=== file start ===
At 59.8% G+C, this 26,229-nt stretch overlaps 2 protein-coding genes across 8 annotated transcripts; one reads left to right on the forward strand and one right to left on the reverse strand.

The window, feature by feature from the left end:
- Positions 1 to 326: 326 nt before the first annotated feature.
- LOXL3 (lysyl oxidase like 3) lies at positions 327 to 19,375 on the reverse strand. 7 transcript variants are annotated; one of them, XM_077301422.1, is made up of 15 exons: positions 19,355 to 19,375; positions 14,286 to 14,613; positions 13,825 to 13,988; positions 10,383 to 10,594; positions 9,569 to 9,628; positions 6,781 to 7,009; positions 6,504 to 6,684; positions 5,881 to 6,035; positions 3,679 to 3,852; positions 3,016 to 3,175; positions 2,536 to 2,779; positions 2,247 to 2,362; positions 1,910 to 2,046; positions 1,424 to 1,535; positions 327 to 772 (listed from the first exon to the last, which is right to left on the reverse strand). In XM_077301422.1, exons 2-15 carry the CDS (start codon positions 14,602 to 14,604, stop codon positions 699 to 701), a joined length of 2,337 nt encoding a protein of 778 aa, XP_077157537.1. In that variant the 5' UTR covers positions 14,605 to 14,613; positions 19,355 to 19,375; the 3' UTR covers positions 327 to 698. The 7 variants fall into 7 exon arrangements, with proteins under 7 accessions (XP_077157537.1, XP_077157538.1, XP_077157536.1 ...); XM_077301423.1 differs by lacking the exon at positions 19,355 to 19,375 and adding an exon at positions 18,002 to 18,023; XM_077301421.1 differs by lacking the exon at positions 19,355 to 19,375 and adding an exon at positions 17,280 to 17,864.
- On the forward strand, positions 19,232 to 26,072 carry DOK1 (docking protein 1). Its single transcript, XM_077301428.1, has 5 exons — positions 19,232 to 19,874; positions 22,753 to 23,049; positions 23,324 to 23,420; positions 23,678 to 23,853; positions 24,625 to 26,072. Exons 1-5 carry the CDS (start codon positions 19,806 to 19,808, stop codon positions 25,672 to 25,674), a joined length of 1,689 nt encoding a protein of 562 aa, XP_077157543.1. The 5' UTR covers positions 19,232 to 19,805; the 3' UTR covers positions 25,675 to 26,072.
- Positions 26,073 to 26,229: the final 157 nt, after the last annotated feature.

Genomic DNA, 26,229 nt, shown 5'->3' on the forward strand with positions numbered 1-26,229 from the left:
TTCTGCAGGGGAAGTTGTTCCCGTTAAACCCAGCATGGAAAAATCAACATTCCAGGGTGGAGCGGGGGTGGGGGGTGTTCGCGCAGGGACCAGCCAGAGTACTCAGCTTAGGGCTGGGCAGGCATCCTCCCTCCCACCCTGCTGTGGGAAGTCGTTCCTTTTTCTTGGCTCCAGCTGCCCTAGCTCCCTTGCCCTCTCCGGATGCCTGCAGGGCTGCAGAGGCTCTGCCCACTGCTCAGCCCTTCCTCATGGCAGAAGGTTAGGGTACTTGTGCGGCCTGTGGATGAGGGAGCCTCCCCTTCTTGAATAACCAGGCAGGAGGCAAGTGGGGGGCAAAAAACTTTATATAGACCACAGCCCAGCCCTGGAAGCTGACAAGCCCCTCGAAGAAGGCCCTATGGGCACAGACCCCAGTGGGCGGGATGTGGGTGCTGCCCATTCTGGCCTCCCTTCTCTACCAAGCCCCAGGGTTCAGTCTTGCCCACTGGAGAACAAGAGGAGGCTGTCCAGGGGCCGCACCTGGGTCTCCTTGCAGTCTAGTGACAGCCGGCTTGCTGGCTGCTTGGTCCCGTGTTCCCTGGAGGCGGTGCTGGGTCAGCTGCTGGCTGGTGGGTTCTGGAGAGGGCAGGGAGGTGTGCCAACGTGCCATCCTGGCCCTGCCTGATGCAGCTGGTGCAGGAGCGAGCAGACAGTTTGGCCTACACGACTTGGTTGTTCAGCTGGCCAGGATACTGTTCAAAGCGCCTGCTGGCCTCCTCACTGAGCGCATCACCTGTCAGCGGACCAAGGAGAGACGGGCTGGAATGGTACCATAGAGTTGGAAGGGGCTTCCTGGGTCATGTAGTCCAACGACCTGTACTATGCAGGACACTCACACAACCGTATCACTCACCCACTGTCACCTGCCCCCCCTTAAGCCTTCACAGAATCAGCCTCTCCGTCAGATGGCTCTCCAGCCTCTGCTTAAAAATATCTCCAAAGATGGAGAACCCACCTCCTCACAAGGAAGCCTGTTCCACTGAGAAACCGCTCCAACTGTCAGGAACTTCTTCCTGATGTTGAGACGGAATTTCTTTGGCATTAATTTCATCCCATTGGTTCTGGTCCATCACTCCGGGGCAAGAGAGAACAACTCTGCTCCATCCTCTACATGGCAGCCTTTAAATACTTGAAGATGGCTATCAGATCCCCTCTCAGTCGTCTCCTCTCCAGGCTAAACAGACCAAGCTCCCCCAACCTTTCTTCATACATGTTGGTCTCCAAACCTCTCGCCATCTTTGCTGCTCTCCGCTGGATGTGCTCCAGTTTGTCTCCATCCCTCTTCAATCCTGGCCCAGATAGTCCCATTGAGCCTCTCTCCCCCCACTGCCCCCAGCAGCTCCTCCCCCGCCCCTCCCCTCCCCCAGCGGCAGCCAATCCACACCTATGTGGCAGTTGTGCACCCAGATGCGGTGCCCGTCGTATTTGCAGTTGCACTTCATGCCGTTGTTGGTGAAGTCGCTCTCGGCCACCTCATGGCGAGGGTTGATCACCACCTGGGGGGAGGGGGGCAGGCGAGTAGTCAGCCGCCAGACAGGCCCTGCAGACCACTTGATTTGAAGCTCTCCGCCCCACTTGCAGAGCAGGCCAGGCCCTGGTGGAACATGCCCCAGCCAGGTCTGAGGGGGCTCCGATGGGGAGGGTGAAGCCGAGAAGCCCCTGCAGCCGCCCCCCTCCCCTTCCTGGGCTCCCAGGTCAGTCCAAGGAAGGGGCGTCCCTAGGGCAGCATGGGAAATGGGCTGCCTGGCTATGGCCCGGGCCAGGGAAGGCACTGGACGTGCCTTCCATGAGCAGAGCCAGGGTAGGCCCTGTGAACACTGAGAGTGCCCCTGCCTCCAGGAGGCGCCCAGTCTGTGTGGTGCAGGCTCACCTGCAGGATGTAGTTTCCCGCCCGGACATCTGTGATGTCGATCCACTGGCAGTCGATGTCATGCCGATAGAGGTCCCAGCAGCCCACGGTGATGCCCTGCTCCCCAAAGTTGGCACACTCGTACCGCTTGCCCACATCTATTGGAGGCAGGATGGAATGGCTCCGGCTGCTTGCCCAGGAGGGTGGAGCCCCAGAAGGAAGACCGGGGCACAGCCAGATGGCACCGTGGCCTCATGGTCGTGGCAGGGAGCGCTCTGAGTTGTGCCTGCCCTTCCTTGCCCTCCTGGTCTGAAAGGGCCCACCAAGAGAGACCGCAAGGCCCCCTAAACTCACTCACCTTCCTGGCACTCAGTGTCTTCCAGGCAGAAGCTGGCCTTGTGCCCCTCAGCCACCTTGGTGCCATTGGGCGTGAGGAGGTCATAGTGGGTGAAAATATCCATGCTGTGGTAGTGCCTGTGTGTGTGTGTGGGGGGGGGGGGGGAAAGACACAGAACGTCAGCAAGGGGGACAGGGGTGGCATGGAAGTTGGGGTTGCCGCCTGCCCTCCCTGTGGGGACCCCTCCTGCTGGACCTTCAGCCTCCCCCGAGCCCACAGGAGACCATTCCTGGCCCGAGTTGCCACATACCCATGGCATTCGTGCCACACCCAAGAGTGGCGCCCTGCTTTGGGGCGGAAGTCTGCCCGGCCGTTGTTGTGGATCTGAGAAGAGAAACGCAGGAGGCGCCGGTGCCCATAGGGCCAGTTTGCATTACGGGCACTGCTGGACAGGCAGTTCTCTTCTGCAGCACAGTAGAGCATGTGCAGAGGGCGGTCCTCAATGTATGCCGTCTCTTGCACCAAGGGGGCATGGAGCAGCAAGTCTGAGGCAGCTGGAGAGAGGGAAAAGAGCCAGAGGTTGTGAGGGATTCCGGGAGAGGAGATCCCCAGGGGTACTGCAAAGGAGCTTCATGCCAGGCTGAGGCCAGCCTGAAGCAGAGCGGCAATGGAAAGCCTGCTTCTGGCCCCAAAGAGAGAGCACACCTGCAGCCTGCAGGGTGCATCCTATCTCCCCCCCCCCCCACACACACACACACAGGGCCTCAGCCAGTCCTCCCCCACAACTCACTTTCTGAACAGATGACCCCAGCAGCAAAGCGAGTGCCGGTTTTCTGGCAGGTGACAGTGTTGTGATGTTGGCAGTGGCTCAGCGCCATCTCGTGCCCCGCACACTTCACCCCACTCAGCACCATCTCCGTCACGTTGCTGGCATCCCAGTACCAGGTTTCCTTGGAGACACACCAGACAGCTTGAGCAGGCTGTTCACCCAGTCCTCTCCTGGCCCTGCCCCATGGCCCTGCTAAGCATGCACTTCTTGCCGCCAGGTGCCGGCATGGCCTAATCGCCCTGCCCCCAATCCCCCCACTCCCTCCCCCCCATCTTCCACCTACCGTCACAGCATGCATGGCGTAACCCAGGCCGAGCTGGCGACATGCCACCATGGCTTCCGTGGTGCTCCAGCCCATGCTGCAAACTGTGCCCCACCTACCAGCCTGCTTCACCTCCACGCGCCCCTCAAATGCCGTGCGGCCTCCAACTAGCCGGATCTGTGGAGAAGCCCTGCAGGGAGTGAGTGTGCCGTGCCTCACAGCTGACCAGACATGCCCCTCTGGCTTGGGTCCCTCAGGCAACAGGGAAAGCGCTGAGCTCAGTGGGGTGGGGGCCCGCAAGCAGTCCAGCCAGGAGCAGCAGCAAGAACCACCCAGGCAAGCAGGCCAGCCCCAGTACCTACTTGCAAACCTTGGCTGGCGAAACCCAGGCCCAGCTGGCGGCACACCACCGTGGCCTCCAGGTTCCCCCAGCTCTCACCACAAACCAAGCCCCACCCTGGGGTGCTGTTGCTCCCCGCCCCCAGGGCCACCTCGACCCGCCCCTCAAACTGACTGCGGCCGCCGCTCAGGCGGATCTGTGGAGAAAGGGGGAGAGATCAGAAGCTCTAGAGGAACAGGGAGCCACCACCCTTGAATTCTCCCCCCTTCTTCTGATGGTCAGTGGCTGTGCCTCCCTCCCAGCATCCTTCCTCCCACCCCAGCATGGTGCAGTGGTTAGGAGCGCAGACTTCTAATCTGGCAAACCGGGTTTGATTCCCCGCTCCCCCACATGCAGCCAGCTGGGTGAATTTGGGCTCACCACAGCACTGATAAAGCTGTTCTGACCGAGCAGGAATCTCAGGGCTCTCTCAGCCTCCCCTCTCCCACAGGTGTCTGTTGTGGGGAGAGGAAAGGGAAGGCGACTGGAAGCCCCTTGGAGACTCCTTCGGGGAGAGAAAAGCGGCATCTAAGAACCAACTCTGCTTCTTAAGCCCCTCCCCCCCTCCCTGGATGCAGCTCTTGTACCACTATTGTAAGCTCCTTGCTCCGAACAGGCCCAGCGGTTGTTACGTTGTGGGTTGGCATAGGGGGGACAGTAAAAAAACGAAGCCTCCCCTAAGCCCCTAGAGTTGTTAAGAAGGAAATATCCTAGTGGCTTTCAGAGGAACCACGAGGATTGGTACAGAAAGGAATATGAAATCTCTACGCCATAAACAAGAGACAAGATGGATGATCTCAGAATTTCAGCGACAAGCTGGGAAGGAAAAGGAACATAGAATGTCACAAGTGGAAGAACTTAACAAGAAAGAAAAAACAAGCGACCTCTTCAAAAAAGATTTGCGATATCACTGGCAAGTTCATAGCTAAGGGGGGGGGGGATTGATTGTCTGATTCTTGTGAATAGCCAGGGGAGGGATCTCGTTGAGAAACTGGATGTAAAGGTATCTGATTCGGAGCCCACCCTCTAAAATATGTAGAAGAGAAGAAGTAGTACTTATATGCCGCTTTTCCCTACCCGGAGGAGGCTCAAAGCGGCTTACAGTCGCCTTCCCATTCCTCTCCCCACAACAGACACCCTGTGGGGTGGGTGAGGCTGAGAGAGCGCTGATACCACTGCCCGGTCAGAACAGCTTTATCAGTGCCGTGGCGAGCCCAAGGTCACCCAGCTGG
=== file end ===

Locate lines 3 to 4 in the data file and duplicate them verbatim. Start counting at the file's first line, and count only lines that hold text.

- Positions 1 to 326: 326 nt before the first annotated feature.
- LOXL3 (lysyl oxidase like 3) lies at positions 327 to 19,375 on the reverse strand. 7 transcript variants are annotated; one of them, XM_077301422.1, is made up of 15 exons: positions 19,355 to 19,375; positions 14,286 to 14,613; positions 13,825 to 13,988; positions 10,383 to 10,594; positions 9,569 to 9,628; positions 6,781 to 7,009; positions 6,504 to 6,684; positions 5,881 to 6,035; positions 3,679 to 3,852; positions 3,016 to 3,175; positions 2,536 to 2,779; positions 2,247 to 2,362; positions 1,910 to 2,046; positions 1,424 to 1,535; positions 327 to 772 (listed from the first exon to the last, which is right to left on the reverse strand). In XM_077301422.1, exons 2-15 carry the CDS (start codon positions 14,602 to 14,604, stop codon positions 699 to 701), a joined length of 2,337 nt encoding a protein of 778 aa, XP_077157537.1. In that variant the 5' UTR covers positions 14,605 to 14,613; positions 19,355 to 19,375; the 3' UTR covers positions 327 to 698. The 7 variants fall into 7 exon arrangements, with proteins under 7 accessions (XP_077157537.1, XP_077157538.1, XP_077157536.1 ...); XM_077301423.1 differs by lacking the exon at positions 19,355 to 19,375 and adding an exon at positions 18,002 to 18,023; XM_077301421.1 differs by lacking the exon at positions 19,355 to 19,375 and adding an exon at positions 17,280 to 17,864.